Thursday, October 15, 2009

Fall break, take 2

Remember when I told you that fall break was over? Finished? Caput? Well, let’s just say we’re right back in the thick of it.

Last night I did everything but stand on my head to get Charley to buy into the thought that fall break was over.

I said, “Guess what son, tomorrow you get to go back to school, isn’t that great?”

“No not,” he said.

I said, “Son you’ve had a whole week off, now it’s time to go back.”

“No not.”

So much for the cheerful tone.

So I tried playing the Mr. Bailey card. “Mr. Bailey misses you,” I said.

He thought about that for a moment.

“Don’t you miss him?”


“Then aren’t you glad school starts tomorrow?”

“No not Mommyhead.”

This wasn’t working either. I would have to turn up the volume.

“Son, I thought you said there were girls at school,” I said, and walked out of the room.

The next thing I knew he was right behind me.

“You right Mom, I go school morrow.”

Well let me tell ya, morrow rolled around and Brad and I went into automatic pilot.

“Time to get up son.”

“The bus is on its way.”

“Hurry up, you’re gonna miss the bus.”

"Would you get your rear end out of that bed?”

He peeked out from underneath his covers. “Relax Mom,” he said.

Yep, we were back in business…Brad and I were running around the house like a couple of chickens, and he was (if you’ll please excuse the expression) dragging his butt. Things were definitely back to normal.

The bus pulled up. He got on it. Ain’t life wonderful?

“Whew,” I said to Brad, “I thought school would never start back up again.”

The phone rang. Brad sort of stood in the doorway and hovered. That’s never a good sign.

“The school just called. They think Charley has pink eye,” he said.

We had sent him to school thinking his allergies were acting up again because his eye was a bit red, but that’s happened before and then gone away, so we went on and sent him.

Into the car and down the mountain we went to retrieve our kid.

One of his teachers, Mrs. Tooter, talked to him all the way out to the car and told him not to fuss at us for picking him up at school.

He said okay, and then when she was out of earshot he demanded an explanation. “Daddy, why you uppin’ me at school?”

“Because we need to get your eye checked.”


“We’re going to the Dr’s office.”

“Daddy I hate darn doctor.” He was referring to his recent hospital stay when they turned him into a pin cushion with the IV.

“It’ll be okay, I said, “They are just going to look at your eye.”

Why oh why can’t I just leave well enough alone? But no. Mommy Dearest had to stick her big nose in because no sooner had we arrived at the doctor’s office than I started concocting this scheme to have all three of us get our flu shots.

I went first, then Brad.

I came back into the examination room and he noticed the Band-Aid.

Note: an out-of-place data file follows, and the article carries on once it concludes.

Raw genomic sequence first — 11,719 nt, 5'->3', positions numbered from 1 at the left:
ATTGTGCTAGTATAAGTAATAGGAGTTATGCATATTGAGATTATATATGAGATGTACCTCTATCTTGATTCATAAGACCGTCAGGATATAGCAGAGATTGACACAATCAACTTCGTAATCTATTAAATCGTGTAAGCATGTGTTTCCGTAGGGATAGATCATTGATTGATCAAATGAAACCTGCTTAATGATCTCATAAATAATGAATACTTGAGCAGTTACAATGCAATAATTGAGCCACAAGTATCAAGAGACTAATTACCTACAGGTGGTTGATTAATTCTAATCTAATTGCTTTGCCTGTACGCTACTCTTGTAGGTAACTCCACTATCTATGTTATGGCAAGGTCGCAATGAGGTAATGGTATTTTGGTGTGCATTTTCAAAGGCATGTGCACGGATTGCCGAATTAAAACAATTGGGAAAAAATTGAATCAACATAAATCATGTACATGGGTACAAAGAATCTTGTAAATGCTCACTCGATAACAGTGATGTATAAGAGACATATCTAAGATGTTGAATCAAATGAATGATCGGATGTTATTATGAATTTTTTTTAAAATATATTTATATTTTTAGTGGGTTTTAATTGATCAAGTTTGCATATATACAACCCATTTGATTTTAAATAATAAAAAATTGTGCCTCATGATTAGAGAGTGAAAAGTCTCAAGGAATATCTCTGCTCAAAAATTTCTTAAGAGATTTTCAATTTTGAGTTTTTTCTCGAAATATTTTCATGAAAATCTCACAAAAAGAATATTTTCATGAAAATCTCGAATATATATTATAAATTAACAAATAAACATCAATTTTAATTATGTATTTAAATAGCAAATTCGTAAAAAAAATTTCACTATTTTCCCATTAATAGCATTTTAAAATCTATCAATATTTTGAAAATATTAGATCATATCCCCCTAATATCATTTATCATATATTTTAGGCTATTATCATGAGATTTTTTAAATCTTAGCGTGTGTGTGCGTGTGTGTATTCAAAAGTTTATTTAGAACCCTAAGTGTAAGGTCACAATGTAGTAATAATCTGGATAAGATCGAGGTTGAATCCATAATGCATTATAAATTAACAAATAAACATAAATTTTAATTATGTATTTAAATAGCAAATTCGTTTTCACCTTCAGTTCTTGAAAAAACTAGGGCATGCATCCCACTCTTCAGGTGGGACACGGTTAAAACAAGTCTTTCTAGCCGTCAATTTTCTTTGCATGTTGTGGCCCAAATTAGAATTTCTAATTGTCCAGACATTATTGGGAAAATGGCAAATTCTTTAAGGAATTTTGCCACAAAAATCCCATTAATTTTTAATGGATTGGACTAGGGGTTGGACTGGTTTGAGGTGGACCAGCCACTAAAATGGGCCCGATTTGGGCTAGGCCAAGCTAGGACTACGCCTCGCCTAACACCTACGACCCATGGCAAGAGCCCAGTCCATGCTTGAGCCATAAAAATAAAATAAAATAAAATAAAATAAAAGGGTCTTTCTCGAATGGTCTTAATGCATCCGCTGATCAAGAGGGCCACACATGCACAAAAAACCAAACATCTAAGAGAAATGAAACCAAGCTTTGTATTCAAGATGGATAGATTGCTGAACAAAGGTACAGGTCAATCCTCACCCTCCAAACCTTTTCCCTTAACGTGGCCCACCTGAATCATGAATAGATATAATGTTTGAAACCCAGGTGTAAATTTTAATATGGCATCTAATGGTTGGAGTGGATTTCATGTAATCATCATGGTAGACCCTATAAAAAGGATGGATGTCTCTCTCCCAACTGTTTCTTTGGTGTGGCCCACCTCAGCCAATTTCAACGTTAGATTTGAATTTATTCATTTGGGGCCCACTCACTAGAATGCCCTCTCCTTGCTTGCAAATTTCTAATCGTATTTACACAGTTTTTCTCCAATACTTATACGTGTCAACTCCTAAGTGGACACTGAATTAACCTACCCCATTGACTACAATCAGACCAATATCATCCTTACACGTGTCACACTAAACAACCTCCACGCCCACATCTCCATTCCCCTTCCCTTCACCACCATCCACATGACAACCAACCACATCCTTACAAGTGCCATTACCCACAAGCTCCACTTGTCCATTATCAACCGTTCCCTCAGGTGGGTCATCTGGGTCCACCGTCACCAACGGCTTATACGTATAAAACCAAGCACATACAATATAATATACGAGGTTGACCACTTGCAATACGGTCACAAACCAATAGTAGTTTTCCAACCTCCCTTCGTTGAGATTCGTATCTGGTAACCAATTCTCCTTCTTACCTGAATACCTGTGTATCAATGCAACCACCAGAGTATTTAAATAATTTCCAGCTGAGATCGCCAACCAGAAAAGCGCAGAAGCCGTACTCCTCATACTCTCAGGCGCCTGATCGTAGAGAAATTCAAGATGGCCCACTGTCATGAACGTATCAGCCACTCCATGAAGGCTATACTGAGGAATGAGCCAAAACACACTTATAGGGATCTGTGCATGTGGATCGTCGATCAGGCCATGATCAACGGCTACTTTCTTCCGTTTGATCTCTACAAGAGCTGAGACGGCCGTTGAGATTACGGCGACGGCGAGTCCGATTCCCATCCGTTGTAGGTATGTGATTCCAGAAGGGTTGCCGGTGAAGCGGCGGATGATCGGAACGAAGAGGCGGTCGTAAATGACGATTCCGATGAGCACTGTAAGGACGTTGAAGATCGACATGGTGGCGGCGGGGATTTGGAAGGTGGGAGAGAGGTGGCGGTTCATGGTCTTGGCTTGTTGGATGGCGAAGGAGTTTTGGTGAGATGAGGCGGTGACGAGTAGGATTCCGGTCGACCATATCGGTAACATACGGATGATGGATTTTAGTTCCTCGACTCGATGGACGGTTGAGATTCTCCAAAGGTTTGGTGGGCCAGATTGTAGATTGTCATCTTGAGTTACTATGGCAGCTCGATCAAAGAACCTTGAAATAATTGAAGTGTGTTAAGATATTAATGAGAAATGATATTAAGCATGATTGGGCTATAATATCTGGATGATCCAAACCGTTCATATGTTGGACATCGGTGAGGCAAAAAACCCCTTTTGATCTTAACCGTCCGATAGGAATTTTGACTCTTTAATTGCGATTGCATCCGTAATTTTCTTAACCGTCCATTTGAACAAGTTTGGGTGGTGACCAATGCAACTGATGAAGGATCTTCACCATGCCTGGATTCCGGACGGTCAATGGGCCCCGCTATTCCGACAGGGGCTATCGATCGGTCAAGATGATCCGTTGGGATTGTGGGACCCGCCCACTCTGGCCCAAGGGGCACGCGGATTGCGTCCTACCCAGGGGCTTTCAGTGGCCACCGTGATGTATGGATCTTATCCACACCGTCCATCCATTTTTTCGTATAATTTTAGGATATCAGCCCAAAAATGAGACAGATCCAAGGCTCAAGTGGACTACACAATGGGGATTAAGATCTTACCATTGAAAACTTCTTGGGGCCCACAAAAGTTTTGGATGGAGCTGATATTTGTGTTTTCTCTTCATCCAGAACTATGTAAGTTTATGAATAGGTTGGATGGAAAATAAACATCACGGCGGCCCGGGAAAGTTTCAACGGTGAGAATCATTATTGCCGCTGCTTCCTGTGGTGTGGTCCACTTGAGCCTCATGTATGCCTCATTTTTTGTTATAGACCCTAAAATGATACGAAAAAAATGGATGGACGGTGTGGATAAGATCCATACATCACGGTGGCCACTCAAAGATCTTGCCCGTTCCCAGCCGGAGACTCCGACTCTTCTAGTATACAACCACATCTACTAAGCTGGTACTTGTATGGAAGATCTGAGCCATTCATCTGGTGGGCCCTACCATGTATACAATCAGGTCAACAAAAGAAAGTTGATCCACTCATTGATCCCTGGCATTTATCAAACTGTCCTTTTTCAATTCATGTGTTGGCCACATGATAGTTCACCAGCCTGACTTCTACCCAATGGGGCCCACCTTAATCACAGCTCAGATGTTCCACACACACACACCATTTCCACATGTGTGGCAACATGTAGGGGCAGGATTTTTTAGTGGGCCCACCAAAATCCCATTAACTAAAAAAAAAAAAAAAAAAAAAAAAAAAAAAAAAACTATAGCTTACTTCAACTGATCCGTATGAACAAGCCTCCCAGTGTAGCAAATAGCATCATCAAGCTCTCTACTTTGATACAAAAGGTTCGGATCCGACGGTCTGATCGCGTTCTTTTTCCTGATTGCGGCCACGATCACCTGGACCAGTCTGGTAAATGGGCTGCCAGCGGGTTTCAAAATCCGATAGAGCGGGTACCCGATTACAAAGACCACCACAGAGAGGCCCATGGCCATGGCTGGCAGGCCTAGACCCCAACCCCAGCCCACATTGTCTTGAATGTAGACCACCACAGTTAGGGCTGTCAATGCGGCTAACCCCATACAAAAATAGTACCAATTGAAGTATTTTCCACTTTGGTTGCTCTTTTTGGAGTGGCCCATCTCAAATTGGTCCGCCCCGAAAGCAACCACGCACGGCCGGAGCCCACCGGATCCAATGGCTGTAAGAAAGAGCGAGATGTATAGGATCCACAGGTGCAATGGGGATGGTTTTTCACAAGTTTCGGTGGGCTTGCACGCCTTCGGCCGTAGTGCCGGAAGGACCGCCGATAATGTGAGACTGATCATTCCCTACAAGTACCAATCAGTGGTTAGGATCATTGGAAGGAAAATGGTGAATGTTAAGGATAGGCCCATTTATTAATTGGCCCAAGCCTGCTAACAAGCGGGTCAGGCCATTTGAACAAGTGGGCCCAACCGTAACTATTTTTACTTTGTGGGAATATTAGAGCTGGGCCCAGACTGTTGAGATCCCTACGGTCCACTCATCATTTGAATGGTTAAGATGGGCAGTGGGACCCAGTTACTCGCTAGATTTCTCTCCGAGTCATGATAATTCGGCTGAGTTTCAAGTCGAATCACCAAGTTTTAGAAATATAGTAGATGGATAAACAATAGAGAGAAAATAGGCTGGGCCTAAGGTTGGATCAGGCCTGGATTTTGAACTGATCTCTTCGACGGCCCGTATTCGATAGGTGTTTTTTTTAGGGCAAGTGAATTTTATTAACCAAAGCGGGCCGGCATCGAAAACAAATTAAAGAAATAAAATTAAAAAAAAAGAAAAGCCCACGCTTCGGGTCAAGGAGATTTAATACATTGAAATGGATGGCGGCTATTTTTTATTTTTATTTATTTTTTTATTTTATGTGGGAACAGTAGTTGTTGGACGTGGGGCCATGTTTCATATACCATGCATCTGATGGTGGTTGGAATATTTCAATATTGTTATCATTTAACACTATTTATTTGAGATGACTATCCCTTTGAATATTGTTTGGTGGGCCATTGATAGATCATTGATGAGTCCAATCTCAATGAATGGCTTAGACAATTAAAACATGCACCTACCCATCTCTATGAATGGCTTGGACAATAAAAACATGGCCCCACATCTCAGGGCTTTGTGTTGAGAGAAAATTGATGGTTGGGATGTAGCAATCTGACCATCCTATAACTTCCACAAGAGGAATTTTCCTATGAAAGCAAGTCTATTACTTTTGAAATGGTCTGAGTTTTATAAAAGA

“Mom, what happened to you?”

“I got a flu vaccine,” I said. It sounded better than saying the word shot.

“Not me,” he said.

He had no clue what a vaccine was but if it required a Band-Aid he knew he wasn’t about to do it, so he started blowing me kisses. Perhaps if he buttered me up …

“I love Dad,” he said.

“Me too,” I said.

The physician’s assistant took his blood pressure. Then since Charley has two arms he took it again in the other arm.

“Whelp, I go home now,” he said.

“No son, we haven’t seen the Dr. yet.”

He blinked his eyes at me. It’s his way of telling me off without opening his mouth, and then when he'd had enough of waiting for the Dr. which seemed to take forever, he fell sound asleep and started snoring.

I looked at him stretched out, oblivious to the world around him, and to tell you the truth if I could have I’d have shoved him off of the examination table and taken a nap myself.

The Dr. broke the news. “It’s pink eye,” she said. “He’ll have to be off school the rest of the week.”

I looked over at Brad. “Fall break times 2,” I said.

“Whelp, I go home now,” Charley said.

“In a minute son, we’re going to get you an immunization to keep you from getting sick,” I said, as if using a big word would keep him uninformed for at least another 30 seconds and therefore he might not bolt for the door.

Scott (the physician assistant) tried reasoning with him first. Man to man. I peeked through the crack in the door. Scott was telling him it wouldn’t hurt, but Charley wasn’t buying it. Any of it. He sort of slid off the examination table and was kind of crouching down.

“I scared,” he yelled.

Scott was saying, “It only takes a second.”


So I went into the room to try and help.

I said, “Charley do you want me to stay with you while you get your shot?” Did I just say the word shot?


“You want me to leave?”


“Roll up your sleeve, here let me help you.”



He was curled up into a little ball.

So I curled up into a little ball with him. And just hugged him. He hugged me back and buried his head into my shoulder. “We’re only trying to keep you from getting sick,” I said. “It’s because we love you honey.”